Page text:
Thank you, and see you tomorrow for the solemn fast of Ash Wednesday.

(P.S.  Follow up post is here about what you SHOULD be doing on social media for Lent!)


MadPriest said…
I agree with you 100% (actually I agree with you 110% but I am stalked by pedants who would have a right go at me if I was to state that publicly).

I also agree with you regarding the praying of blogrolls. It is actually part of my everyday spiritual discipline (hence my appearance on your fine blog today). It is by far the most satisfying part of my entire blogging experience and I cannot recommend too highly.
Leslie said…
Hi! We haven't met, but someone posted a link to your blog and it showed up in my facebook newsfeed :-) I love your suggestion to actively pray for people in my blog roll and in my newsfeed, so thank you for that inspiration!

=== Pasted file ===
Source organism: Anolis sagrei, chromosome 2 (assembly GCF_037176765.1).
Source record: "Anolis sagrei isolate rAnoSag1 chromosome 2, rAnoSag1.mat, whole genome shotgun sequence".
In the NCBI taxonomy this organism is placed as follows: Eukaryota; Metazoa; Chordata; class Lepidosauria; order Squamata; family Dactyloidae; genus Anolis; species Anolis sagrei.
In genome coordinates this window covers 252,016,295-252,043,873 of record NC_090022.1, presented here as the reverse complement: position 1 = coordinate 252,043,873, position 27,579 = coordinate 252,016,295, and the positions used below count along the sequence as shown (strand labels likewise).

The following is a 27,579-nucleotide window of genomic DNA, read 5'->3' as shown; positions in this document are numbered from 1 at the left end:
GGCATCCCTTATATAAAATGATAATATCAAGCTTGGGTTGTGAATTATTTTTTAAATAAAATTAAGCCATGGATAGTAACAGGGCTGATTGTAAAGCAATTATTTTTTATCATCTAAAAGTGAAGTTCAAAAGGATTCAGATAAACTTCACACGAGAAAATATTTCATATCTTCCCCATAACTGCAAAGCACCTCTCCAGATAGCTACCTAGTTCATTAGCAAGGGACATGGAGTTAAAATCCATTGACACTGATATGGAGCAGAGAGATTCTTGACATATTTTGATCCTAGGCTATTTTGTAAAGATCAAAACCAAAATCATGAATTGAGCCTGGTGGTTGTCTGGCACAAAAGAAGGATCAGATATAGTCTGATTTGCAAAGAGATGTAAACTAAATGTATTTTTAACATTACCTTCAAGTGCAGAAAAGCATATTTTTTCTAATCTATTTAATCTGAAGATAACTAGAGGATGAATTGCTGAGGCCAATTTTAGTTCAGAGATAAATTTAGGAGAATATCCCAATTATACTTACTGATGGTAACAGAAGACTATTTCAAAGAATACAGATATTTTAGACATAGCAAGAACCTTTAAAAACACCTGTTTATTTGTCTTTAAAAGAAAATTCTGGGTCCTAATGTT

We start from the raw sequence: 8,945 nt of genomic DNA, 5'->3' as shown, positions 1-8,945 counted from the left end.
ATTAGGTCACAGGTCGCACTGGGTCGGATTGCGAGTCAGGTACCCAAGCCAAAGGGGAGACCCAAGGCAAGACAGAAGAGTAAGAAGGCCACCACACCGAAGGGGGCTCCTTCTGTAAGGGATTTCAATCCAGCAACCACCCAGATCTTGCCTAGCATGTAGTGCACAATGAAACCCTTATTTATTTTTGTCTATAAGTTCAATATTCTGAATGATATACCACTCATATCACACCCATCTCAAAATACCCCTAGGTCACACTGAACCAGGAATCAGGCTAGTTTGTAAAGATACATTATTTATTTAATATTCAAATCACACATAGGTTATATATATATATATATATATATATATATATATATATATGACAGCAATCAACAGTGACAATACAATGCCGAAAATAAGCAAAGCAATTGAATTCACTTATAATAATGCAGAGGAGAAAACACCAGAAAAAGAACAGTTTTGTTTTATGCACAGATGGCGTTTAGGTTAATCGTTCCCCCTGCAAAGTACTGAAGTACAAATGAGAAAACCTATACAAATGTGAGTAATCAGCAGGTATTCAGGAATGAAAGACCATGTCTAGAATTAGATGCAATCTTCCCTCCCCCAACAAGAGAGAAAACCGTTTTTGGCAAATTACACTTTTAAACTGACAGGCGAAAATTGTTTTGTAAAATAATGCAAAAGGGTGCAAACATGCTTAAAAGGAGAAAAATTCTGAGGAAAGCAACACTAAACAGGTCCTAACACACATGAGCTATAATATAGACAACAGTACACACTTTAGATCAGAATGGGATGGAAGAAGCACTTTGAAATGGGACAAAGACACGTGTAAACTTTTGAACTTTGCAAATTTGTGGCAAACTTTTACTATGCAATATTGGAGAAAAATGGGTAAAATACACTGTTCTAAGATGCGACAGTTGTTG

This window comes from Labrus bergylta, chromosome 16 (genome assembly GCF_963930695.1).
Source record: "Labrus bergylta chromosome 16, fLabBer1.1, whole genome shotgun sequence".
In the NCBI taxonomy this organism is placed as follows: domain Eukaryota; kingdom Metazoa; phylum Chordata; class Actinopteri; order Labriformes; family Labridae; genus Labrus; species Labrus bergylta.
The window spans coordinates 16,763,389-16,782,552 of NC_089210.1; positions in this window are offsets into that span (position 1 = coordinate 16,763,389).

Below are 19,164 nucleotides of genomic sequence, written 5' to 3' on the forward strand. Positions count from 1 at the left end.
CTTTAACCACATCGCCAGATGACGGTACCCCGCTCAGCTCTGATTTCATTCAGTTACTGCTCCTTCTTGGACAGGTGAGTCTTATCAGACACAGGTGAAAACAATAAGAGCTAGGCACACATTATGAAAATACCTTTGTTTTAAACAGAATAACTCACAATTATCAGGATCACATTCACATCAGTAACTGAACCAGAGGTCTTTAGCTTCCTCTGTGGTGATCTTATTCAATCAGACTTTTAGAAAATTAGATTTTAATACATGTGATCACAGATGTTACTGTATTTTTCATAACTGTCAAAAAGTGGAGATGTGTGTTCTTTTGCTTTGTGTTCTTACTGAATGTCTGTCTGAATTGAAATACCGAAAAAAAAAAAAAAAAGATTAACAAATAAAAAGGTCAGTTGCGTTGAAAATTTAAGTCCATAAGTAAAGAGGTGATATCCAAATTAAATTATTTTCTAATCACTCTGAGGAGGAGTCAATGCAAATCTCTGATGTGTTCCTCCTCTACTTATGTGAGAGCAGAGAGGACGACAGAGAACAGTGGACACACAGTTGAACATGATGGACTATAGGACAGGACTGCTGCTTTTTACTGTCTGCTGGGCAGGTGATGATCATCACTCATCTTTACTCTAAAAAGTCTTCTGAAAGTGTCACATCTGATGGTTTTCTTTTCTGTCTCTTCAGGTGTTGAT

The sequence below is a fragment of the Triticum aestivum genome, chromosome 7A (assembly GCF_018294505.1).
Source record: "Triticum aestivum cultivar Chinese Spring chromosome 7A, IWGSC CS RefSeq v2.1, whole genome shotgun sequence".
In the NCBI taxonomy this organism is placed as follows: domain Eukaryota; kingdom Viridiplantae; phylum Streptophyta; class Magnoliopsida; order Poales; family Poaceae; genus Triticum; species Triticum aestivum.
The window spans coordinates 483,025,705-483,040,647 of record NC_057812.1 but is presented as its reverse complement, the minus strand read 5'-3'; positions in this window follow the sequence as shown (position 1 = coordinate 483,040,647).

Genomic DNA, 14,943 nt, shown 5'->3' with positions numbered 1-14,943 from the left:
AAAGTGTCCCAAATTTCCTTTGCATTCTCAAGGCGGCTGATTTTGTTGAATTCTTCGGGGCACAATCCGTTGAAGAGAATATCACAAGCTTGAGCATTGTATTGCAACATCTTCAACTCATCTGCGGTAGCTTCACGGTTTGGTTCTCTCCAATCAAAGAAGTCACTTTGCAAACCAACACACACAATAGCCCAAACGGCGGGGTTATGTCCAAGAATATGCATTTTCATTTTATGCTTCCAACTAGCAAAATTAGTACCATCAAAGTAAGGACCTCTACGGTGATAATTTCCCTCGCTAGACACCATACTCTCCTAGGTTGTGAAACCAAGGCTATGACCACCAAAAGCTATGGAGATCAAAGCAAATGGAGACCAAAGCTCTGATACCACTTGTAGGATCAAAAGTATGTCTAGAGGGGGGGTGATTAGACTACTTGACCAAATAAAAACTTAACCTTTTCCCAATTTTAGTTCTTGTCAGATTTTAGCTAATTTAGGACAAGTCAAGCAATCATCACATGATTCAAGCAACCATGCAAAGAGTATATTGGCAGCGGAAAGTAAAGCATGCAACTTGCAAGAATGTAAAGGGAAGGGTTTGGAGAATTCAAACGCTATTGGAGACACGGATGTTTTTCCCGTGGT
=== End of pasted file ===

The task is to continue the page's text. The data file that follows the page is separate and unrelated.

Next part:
I don't necessarily agree that collectively, Christians shouldn't give up social media for lent. I think giving up something for lent is something that should be reflected on. Everyone I know who has given up facebook for lent is doing so out of a desire to remove social media from the limelight of their life. All too often we resort to using social media to share our faith. It doesn't take much courage to say "God loves you" behind a computer screen. We mustn't rely on the internet to replace real life relationships and the real life act of sharing our faith and inviting unbelievers to be a part of God's love. (I'm not saying that personally you do this, but I think that sometimes it might be true for others)

What did the Christians do before facebook? Twitter? (What did ANYONE do for that matter? haha!)

I see your heart in this, and I admire your desire to share Gods love as often as possible. I just think that whenever anyone gives up anything for lent, it should be out of a heart that has asked God, "Is there anything that I've made more important than you, Lord?" and if that's facebook, then so long facebook for 40 days, you know?

Just my thoughts :-) It's nice to "meet" you and please, feel free to write back!
Thanks, MP!